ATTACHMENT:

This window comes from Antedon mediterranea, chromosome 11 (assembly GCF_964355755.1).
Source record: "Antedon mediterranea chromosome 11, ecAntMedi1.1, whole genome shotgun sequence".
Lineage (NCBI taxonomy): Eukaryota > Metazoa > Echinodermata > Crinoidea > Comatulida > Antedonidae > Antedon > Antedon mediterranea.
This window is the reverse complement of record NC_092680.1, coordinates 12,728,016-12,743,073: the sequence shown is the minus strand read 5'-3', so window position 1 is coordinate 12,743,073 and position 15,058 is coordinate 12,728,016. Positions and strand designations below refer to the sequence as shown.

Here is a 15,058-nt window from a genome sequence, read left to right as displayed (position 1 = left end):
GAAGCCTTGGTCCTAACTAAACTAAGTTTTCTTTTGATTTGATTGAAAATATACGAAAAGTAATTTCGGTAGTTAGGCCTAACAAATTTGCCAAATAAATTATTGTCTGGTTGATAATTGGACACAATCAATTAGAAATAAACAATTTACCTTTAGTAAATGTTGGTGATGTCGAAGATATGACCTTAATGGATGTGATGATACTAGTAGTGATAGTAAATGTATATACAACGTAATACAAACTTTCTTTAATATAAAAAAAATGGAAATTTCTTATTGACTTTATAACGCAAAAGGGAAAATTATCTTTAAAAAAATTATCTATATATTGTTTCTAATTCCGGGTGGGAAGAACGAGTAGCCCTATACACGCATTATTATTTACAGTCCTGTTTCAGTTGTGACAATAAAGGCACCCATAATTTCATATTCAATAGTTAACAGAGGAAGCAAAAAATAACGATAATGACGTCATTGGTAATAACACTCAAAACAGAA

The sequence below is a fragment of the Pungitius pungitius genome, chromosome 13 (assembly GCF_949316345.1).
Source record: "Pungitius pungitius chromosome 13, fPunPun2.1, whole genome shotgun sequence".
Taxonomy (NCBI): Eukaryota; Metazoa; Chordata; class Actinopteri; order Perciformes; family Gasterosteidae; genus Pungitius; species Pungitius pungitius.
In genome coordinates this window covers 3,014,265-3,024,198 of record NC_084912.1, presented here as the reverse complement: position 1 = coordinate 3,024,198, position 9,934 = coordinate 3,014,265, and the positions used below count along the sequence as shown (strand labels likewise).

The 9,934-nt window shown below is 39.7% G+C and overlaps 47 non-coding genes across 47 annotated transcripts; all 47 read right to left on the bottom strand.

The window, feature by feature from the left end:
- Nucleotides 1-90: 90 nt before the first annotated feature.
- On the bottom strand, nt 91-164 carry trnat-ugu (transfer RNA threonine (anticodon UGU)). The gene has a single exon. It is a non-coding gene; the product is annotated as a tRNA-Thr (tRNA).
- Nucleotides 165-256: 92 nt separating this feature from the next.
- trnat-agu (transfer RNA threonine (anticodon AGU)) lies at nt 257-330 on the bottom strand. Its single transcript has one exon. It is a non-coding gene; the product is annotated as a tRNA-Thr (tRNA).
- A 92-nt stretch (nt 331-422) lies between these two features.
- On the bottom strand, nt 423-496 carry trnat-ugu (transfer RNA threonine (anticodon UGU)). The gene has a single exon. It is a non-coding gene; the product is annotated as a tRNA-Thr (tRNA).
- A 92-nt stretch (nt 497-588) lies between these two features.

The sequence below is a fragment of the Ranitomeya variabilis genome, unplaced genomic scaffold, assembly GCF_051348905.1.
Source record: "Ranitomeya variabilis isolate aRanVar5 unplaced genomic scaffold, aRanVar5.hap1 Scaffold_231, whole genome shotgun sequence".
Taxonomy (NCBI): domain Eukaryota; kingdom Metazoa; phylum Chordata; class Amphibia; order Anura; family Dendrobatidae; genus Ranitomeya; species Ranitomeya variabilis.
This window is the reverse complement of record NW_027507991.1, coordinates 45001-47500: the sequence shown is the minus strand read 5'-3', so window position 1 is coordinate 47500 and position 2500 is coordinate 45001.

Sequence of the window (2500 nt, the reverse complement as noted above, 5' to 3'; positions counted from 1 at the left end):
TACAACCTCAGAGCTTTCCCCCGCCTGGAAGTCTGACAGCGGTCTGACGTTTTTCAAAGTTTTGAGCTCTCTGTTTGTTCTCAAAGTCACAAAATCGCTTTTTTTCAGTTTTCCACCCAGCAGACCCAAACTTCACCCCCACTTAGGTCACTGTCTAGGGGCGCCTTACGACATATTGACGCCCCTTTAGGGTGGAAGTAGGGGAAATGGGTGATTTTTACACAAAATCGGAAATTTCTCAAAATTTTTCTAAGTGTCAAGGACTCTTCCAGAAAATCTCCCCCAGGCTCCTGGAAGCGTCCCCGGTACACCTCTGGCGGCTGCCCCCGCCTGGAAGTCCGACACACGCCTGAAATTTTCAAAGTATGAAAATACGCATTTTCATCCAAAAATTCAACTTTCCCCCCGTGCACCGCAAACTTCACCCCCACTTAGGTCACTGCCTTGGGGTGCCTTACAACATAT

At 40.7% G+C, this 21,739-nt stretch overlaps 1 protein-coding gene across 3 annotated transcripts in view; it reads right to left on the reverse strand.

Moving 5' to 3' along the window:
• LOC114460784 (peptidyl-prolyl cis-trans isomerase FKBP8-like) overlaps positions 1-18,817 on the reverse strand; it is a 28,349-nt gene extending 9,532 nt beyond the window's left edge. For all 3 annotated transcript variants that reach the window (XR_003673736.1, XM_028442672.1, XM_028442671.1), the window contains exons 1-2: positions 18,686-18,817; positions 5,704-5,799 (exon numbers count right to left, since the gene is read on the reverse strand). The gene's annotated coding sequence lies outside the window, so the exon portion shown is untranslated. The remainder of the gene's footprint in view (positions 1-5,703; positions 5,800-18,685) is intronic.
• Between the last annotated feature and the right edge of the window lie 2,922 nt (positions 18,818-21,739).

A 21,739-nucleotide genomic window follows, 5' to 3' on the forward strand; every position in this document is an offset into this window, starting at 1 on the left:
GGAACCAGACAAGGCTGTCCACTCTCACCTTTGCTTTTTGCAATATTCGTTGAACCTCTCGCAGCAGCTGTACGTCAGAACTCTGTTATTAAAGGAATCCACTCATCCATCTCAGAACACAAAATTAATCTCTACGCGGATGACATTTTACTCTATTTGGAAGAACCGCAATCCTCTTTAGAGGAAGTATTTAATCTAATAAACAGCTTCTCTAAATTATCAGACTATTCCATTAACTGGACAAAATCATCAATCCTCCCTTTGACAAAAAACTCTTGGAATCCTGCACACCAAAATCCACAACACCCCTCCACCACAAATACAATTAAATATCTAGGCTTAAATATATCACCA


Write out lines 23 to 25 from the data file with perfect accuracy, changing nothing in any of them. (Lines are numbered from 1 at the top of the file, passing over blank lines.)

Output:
This window is the reverse complement of record NW_027507991.1, coordinates 45001-47500: the sequence shown is the minus strand read 5'-3', so window position 1 is coordinate 47500 and position 2500 is coordinate 45001.

Sequence of the window (2500 nt, the reverse complement as noted above, 5' to 3'; positions counted from 1 at the left end):
TACAACCTCAGAGCTTTCCCCCGCCTGGAAGTCTGACAGCGGTCTGACGTTTTTCAAAGTTTTGAGCTCTCTGTTTGTTCTCAAAGTCACAAAATCGCTTTTTTTCAGTTTTCCACCCAGCAGACCCAAACTTCACCCCCACTTAGGTCACTGTCTAGGGGCGCCTTACGACATATTGACGCCCCTTTAGGGTGGAAGTAGGGGAAATGGGTGATTTTTACACAAAATCGGAAATTTCTCAAAATTTTTCTAAGTGTCAAGGACTCTTCCAGAAAATCTCCCCCAGGCTCCTGGAAGCGTCCCCGGTACACCTCTGGCGGCTGCCCCCGCCTGGAAGTCCGACACACGCCTGAAATTTTCAAAGTATGAAAATACGCATTTTCATCCAAAAATTCAACTTTCCCCCCGTGCACCGCAAACTTCACCCCCACTTAGGTCACTGCCTTGGGGTGCCTTACAACATAT